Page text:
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    Quote Originally Posted by bighammer View Post
    Googled "dirty girls" and had some very interesting results, but nothing backpacking related. What are they?
    For real lol.

    Dirty Girl GAITERS.



    Sent from my SM-J737V using Tapatalk

  11. #71

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    05-05-2011
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    Quote Originally Posted by Hollywood44 View Post
    books...heavy arse books!!
    I remember a kid whos well meaning aunt gave him several books at his dropoff. His pack was 42 lbs.

    He burned those books first night.

  12. #72
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    08-05-2013
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    Sacramento, CA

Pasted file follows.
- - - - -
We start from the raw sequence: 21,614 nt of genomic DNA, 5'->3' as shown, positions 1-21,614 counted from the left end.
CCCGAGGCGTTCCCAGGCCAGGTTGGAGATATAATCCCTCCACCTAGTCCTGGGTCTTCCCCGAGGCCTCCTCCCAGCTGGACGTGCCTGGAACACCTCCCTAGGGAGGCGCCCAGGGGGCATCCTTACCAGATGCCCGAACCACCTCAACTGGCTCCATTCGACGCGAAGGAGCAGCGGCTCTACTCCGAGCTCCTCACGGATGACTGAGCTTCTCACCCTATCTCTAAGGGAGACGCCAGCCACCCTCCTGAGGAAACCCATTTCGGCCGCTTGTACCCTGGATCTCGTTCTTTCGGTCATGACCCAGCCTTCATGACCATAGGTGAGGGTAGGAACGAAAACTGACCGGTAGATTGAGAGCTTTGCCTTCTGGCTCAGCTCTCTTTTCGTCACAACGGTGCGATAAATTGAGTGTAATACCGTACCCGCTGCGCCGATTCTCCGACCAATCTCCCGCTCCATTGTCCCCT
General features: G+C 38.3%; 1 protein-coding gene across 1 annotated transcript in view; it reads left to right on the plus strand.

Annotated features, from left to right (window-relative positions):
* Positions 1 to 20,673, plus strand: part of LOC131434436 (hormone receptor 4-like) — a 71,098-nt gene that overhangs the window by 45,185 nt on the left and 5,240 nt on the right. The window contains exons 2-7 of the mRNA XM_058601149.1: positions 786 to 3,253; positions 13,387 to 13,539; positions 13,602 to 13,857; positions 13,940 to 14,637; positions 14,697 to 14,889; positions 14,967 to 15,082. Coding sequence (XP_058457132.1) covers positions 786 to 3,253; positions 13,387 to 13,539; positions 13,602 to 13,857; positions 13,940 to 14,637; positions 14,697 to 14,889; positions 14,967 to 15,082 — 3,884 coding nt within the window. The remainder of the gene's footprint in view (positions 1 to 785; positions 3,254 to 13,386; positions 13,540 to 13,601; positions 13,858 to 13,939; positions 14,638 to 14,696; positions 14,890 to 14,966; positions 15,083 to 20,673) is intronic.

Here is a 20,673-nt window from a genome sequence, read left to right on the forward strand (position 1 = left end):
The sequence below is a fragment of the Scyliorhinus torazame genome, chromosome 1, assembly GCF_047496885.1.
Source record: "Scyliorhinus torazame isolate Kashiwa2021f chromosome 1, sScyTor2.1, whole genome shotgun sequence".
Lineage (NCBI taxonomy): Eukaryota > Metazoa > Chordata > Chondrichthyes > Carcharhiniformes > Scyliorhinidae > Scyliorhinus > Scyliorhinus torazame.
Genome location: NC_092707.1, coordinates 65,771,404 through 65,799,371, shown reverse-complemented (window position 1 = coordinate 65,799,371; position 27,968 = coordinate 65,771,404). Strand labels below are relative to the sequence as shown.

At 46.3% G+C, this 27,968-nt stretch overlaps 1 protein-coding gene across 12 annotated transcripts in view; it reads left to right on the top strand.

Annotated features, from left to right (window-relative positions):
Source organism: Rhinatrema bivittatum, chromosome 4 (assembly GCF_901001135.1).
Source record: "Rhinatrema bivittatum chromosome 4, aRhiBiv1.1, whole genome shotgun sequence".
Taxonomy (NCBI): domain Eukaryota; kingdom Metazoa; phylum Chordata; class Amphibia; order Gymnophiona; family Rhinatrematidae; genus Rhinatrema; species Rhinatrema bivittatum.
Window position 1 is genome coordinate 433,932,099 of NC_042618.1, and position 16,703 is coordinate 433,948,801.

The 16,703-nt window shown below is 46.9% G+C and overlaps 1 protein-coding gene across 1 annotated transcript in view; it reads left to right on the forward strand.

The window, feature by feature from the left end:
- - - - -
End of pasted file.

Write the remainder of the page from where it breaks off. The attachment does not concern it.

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    Default What did you take and wish you didn't? And vice versa.

    if I left now, I'd be takin a couple of hernias with me, and I'd damn sure be wishing I didnt!

  13. #73
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    04-14-2019
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    Ann Arbor, Michigan
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    Definitely take a buff. Almost didn't take one because I never used one camping and never used one any other time. I remember when I was planning out my gear I kept adding it and then removing it, so happy I had it with me. I found so many totally random uses for it that I never could have predicted it and occasionally found myself wishing I had more than one of them.